What is its greatest challenge? Keeping morale high and our department profitable. We have to introduce quality new and junior practitioners to the firm and retain them in order to survive; not only as a department but more generally as a referral profession and providers of quality advocacy.

Where do you see yourself in 10 years’ time? Ideally having some initials after my name and some sort of judicial position.

What would people be surprised to know about you? I play a mean funky electric bass.

Do you think there are likely to be more employed opportunities in the future? I do exactly the same job that I did in chambers but with greater certainty and control. I think that young barristers believe that chambers is the only option. It is not.

What does the award mean to you personally? I am absolutely thrilled. It genuinely means so much to me, and it made my mum cry when she heard the news.

Commander Ian Park, Royal Navy
Outstanding performance by an HM forces barrister

When were you Called? 2003, Lincoln’s Inn

Why did you opt for the employed Bar? The Royal Navy selects prospective barristers from within its officer cadre. Once selected, a candidate is sponsored by the Royal Navy to undertake the academic and vocational aspects of barrister training. Upon completion, the Royal Navy offers a wide variety of legal employment and this appealed to me.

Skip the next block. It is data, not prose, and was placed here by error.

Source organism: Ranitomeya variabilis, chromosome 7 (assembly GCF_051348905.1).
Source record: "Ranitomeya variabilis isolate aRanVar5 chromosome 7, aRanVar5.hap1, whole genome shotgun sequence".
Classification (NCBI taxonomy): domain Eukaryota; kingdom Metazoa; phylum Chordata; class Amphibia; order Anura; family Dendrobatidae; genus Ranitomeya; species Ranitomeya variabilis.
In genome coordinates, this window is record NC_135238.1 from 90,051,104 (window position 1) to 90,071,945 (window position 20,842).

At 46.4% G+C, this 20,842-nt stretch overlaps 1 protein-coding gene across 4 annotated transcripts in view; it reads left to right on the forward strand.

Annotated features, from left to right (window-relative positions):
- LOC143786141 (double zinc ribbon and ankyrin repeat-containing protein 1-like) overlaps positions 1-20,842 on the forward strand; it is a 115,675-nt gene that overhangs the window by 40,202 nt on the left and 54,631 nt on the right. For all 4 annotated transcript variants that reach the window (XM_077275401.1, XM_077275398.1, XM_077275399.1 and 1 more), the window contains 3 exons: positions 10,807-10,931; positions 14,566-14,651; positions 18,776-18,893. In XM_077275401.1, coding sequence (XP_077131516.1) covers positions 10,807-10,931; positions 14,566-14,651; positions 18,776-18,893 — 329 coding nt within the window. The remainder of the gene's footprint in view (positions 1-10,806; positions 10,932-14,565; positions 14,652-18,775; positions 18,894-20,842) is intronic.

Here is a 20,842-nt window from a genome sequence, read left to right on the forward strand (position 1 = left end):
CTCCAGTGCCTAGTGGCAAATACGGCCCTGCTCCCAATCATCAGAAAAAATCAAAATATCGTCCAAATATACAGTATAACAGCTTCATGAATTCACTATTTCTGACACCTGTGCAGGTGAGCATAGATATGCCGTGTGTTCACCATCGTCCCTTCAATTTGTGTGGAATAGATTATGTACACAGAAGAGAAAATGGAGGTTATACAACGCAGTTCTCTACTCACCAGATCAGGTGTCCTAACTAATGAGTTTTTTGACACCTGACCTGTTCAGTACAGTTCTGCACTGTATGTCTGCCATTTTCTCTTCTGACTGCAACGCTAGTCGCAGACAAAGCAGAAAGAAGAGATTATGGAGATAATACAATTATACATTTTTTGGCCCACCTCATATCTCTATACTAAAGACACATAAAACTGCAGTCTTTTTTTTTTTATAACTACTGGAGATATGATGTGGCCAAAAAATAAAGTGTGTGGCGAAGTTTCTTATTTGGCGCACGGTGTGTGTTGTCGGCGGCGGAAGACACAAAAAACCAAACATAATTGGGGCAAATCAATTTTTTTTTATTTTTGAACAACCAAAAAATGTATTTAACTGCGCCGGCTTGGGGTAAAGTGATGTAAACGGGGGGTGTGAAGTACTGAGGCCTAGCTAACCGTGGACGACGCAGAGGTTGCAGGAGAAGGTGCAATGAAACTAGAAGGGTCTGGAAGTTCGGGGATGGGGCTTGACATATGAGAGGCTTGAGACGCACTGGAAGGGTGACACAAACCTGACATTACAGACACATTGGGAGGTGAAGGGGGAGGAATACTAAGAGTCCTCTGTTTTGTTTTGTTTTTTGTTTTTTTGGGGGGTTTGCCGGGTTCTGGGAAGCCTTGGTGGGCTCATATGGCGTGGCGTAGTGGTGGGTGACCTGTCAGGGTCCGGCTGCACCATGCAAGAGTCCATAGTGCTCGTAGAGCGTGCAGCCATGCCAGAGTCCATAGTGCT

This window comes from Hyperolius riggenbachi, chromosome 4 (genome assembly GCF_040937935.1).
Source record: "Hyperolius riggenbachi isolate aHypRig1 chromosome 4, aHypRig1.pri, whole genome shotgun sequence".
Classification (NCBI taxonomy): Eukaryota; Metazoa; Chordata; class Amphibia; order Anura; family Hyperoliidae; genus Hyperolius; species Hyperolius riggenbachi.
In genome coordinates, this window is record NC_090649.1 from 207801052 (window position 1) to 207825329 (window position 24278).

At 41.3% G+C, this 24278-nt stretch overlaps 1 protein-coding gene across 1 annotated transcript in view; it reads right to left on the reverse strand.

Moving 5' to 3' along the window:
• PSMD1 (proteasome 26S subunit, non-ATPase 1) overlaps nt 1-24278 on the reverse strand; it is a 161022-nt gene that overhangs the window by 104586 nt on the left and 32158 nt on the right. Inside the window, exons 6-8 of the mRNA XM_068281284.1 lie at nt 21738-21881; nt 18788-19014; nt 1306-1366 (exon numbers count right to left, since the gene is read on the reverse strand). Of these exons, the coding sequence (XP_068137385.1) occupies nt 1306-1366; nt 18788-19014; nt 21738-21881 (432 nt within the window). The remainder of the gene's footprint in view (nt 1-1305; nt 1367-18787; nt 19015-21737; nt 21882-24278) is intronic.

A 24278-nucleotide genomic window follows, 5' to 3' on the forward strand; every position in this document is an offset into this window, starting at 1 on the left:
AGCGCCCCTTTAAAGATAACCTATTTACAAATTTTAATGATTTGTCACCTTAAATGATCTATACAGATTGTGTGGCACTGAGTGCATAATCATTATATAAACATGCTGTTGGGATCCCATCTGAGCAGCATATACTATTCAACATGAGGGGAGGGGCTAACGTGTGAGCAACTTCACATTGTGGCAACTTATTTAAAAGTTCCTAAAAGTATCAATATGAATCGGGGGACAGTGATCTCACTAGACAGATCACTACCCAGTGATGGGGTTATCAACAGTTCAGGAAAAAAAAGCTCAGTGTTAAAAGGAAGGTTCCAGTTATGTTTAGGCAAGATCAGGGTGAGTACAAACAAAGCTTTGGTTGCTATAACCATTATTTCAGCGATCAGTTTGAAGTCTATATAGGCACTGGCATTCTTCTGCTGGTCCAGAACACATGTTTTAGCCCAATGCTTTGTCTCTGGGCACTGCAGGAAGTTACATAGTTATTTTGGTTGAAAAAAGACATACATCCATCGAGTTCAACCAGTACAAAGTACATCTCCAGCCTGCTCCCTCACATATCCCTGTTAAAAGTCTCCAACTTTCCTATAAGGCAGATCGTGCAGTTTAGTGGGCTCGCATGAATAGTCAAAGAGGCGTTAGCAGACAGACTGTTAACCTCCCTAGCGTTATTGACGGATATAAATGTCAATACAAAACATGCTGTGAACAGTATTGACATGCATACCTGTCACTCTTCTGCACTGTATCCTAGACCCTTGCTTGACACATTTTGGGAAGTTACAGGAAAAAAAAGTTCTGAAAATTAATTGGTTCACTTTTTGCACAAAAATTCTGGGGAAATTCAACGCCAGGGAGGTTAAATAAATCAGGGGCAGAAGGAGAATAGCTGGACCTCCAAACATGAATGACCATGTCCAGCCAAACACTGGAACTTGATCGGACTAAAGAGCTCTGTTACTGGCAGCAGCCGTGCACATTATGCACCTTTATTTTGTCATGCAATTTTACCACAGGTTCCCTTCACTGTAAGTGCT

How did your career progress? I have been extremely fortunate to have had a varied career that has included prosecuting and defending at courts martial, deploying as a legal adviser to Afghanistan and the Middle East, lecturing overseas, and advising on matters of international law. The Royal Navy has also supported doctoral research in international law and fellowships I have undertaken at Oxford University and Harvard Law School.

How did you get your current post? Having gained some operational experience and further academic qualifications in international law I was considered a suitable candidate to undertake my current role as the Royal Navy’s Head of International Law.

What is the best part of your job and why? Royal Navy barristers typically spend two to three years in a specific role which offers constant change, challenge, and exciting new opportunities. This variety of work is the best part of the job.

What is its greatest challenge? Undoubtedly, the greatest challenge is providing legal advice on military operations overseas.

Where do you see yourself in 10 years’ time? I’ve never made long-term plans, but would certainly like to be practising law in some capacity.